Yet with increasing international pressure, Israel agreed to a cease-fire after 33 days of active conflict and the UN passing of resolution 1701.  This resolution called for a full cessation of hostilities; called on Israel to withdraw all of its forces from Lebanon as Lebanese and UNIFIL soldiers were deployed throughout Southern Lebanon; stated that no paramilitary forces, including Hezbollah would be allowed south of the Litani River in Lebanon; and once again, UN resolution 1701 called for the full implementation of the relevant provisions of the Tair Accords and of resolution 1559 (2004) and 1680 (2006) that required the disarmament of all armed groups in Lebanon so that there would be no weapons or authority in Lebanon other than that of the Lebanese State. 

Soon after the passage of 1701 and the ceasefire, both the UN and UNIFIL contributing nations disclaimed responsibility for disarming the Hezbollah.  They stated that it was not a direct mandate of the UN and was instead the responsibility of the Lebanese government. A senior advisor to the Lebanese Prime Minister, Siniora, also said that the Hezbollah would not be forced to leave the south stating that the“Hezbollah individuals are people who live in the south and they will not leave their homes and villages”. 

Currently Iran and Syria continue to replenish Hezbollah’s arms supply. Hezbollah leader, Sheik Nasrallah, has said that the Hezbollah has the ability to launch between, “1,000 and 3,000 rockets against Israeli daily” and Hezbollah reportedly continues to receive hundreds of millions of dollars from Iran every year.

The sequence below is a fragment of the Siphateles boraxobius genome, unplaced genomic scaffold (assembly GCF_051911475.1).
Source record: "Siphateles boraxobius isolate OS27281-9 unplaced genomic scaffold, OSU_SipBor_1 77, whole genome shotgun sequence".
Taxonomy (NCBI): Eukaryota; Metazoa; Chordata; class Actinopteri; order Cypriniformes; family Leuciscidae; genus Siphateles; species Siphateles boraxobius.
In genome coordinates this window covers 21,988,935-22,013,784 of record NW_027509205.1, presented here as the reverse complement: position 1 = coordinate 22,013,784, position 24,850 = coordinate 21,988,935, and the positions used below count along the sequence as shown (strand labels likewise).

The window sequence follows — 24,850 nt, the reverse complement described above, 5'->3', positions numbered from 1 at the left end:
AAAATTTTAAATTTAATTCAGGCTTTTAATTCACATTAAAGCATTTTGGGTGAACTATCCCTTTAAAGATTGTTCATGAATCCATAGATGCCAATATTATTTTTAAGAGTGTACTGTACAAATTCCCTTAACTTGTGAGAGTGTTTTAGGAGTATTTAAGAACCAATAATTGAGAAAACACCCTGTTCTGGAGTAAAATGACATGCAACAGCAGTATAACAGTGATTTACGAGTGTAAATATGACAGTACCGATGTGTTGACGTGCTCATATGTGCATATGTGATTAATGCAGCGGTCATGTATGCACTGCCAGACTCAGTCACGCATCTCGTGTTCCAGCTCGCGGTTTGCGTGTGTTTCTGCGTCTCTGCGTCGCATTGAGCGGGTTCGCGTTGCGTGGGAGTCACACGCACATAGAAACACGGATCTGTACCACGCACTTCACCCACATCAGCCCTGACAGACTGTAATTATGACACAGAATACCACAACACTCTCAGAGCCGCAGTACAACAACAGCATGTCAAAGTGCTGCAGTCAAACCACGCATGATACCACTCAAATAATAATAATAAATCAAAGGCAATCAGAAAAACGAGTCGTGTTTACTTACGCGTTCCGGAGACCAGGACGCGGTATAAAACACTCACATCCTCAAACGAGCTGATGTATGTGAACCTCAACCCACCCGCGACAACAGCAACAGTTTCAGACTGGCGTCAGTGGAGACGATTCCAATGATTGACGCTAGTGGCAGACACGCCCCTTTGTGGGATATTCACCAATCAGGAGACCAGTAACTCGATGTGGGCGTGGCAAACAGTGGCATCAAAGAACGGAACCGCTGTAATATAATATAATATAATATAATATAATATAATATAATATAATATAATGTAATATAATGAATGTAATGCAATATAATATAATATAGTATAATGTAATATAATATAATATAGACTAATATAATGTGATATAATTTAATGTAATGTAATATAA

In retrospect, we see what that what began as an internal struggle escalated into a civil war and quickly became the battle ground where state-sponsored terrorism cloaked as a “stabilizing force” systematically and decidedly destroyed the infrastructure of Lebanese society, terriorized Lebaneses citizens, created a market for a massive drug operation, and essentially swallowed up a free democratic society.

Today it is easy to forget that Lebanon was once a thriving sovereign democratic nation. Syria has accomplished a remarkable feat in its ability to market itself to the international community as a “stabilizing force” while destroying any semblance of a “thriving democratic Lebanon”. However, most disturbing is the roll that the international community continues to play in aiding and supporting terrorist regimes by legitimizing them rather than holding them accountable for terrorist activity.